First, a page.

Semiotext(e) is reissuing in book form its legendary magazine issue Autonomia: Post-Political Politics, originally published in New York in 1980. Edited by Sylvère Lotringer and Christian Marazzi with the direct participation of the main leaders and theorists of the Autonomist movement (including Antonio Negri, Mario Tronti, Franco Piperno, Oreste Scalzone, Paolo Virno, Sergio Bologna, and Franco Berardi), this volume is the only first-hand document and contemporaneous analysis that exists of the most innovative post-’68 radical movement in the West. The movement itself was broken when Autonomia members were falsely accused of (and prosecuted for) being the intellectual masterminds of the Red Brigades; but even after the end of Autonomia, this book remains a crucial testimony of the way this creative, futuristic, neo-anarchistic, postideological, and nonrepresentative political movement of young workers and intellectuals anticipated issues that are now confronting us in the wake of Empire. In the next two years, Semiotext(e) will publish eight books by such Italian “Post-Fordist” intellectuals as Antonio Negri, Christian Marazzi, Paolo Virno, and Bifo, as they update the theories of Autonomia for the new century.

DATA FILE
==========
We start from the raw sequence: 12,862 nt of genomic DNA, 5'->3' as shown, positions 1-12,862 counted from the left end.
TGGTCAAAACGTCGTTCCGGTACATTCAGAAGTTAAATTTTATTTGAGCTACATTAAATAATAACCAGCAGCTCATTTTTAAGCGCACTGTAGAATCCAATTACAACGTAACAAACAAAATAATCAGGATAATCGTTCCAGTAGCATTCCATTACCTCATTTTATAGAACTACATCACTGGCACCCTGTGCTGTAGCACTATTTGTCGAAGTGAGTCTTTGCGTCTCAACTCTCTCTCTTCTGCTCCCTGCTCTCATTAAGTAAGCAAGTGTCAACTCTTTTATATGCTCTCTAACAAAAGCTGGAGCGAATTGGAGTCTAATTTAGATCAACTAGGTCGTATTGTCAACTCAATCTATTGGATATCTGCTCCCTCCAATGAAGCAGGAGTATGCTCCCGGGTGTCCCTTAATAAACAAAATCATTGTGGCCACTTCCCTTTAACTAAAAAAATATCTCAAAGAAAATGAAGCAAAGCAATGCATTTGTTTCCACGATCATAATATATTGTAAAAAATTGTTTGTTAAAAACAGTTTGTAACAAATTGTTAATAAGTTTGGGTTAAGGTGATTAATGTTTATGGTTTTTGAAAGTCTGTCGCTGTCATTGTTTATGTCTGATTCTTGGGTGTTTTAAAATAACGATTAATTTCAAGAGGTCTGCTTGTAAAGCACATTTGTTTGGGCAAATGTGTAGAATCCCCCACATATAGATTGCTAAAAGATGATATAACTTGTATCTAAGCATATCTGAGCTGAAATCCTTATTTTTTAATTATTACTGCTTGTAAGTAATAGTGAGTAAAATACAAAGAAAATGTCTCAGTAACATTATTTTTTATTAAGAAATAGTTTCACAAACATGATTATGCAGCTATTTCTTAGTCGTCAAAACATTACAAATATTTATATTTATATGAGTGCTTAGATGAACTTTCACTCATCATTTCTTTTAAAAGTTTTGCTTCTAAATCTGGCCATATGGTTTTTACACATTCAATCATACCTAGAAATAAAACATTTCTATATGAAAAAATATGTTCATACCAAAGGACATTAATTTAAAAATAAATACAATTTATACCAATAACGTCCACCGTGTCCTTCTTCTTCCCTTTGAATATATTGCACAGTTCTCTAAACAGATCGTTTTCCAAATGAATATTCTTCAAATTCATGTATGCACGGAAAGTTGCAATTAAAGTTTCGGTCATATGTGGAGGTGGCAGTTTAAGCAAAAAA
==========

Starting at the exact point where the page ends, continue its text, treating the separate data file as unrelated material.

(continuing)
Sylvère Lotringer, general editor of Semiotext(e), lives in New York and Baja, California. He is the author of Overexposed: Perverting Perversions (Semiotext(e), 2007).Christian Marazzi was born in Lugano, Switzerland, in 1951. He obtained a degree in Political Science at the University of Padova, a master’s degree at the London School of Economics and a doctoral degree in Economics at the City University of London. He has taught at the University of Padova, the State University of New York, and at the University of Lausanne. He is currently Director of Socio-Economic Research at the Scuola Universitaria della Svizzera Italiana.

“[The] recent reissue of Autonomia: Post-Political Politics, Semiotext(e)’s 1980 special issue on autonomia… provides a much needed historical framework for understanding the disciplined dispersion of this movement and the contemporary work of writers, such as Antonio Negri and Paolo Virno, who were formed by it.”—Artforum